Your New Year’s resolution for 2018 should be to fish more. I’ll tell you why, and also how to make this happen.
First of all, why. That’s easy, fishing is good for you. It’s much healthier physically than many other pastimes. This is especially true for river smallmouth fishing, which requires plenty of physical effort to do well. And mentally, a day on a scenic stream or a quiet lake is much more relaxing and stress-reducing than many other activities. And of course, we all really enjoy fishing (or you wouldn’t be reading this).
So we’ve agreed that fishing is great, but how do can you actually do more of it in 2018? The answer is to plan and organize more trips ahead of time, the farther ahead the better. If you don’t plan and commit to fishing days in advance, there are always plenty of other things that will come up the next weekend or any other day you may have free. Even for all the retired guys I know, this is the case. They had expected that after retirement they would fish lots and lots. But just thinking they would didn’t make it happen. Their wife wants them to visit Europe with her. A grandkid in California is graduating. Some extra yard work comes up. A friend has gotten into golf in a big way and keeps inviting you along. The list of non-fishing distractions is endless, so don’t just wait for a day you are free of other things to do, because that day never comes.
Therefore to get more fishing days in 2018, you need to put specific fishing trips on your calendar. The best trips are those where you have book specific dates and put down a deposit. This way a spouse, someone else or something else can’t distract you with some other activity or project during that period. You’ve put real money down, the dates are inked in on the calendar, so you’re sure to go on that trip.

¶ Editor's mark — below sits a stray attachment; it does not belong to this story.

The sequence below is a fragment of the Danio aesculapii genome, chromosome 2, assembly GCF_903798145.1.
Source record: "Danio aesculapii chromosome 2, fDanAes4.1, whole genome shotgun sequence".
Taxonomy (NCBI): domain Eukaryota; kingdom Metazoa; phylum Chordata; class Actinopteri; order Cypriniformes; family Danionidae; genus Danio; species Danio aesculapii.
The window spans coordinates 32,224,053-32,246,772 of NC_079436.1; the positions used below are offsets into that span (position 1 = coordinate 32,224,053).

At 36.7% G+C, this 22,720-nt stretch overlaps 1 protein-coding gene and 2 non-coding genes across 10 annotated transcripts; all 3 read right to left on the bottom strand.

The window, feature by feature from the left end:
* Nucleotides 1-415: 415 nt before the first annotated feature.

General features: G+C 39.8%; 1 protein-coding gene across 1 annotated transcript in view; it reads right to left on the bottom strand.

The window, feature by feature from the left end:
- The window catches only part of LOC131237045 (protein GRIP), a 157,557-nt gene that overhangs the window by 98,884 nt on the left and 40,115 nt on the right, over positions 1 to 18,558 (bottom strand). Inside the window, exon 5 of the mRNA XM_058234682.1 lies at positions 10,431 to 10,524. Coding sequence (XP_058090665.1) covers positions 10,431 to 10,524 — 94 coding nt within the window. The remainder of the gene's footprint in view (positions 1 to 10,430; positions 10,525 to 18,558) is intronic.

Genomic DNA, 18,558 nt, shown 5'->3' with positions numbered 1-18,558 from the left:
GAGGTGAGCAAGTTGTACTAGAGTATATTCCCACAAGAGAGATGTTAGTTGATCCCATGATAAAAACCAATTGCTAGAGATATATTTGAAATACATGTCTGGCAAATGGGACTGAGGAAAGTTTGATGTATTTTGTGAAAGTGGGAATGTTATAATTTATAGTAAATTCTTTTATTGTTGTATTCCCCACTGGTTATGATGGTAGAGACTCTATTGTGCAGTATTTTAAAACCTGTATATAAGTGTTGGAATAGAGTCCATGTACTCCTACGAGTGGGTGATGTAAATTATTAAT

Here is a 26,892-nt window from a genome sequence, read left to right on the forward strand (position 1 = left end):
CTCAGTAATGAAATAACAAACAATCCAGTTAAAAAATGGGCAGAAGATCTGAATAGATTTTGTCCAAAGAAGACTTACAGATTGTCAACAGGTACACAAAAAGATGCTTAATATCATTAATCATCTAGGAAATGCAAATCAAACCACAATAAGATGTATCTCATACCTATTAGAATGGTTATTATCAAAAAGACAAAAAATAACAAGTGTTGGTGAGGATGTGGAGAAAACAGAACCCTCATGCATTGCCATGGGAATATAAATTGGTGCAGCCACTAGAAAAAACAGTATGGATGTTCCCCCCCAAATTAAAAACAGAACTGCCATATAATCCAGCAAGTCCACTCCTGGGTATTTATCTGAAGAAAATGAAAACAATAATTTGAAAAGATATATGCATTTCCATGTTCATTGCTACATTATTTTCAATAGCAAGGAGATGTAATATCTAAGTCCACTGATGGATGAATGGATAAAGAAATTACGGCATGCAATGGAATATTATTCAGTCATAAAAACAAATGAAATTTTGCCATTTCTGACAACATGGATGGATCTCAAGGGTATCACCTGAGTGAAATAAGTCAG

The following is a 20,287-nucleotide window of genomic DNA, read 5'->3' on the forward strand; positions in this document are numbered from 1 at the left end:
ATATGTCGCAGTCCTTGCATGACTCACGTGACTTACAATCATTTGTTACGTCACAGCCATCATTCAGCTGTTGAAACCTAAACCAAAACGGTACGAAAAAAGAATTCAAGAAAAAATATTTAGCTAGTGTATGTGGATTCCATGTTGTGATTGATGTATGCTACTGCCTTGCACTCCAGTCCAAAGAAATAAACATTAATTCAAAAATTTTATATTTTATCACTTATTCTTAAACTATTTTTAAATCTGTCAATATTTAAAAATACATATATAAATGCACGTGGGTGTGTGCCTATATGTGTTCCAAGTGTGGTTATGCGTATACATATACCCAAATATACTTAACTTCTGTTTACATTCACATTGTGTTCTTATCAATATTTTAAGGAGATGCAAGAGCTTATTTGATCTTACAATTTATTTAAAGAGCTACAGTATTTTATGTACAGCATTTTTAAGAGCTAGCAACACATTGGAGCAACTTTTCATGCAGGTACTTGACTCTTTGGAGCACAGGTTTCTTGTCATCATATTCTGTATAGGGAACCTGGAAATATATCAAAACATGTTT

When many of you think of traveling for fishing, your mind drifts towards Alaska for salmon, the Keys for tarpon, Montana for trout or maybe the Bahamas for bonefish. Certainly these can be great experiences, but don’t forget smallies. They often offer faster fishing at a better price. Ontario lakes offer some spectacular smallmouthing, as does Maine. Even in Western states like Idaho and Oregon there are great smallmouth rivers. Heck, even exotic South Africa produces some superb smallmouth fishing, along with excellent trout and yellowfish.
Besides booking multi-day fishing trips you have to travel for, also booking some guided days during the season, even close to home, will likely ensure that you go fishing. While hiring a guide for multiple days over the season will cost a bit, if you share the expense with another person it is reasonable. More importantly, the quality of the experience is likely to be much higher than if you only went by yourself or with a friend. Not only are you likely to catch more fish with a guide, you’ll learn a lot and get to experience those fishing waters with a knowledgeable expert.
Another way to make sure you will actually fish, instead of getting sidetracked with other things, is to plan some outings with a group of friends or with members of a club or organization. Then you offer to be a driver and/or provide the boat or at least bring the lunches. This way other people are depending on you, so backing out will be difficult. The entire point is to make fishing a priority on some specific days of the season. Of course, if you also find time to grab the rod and fish on short notice some other days, so much the better. But if not, at least you’ll still get on the water on those planned-in-advance trips. You can thank me at the end of the year.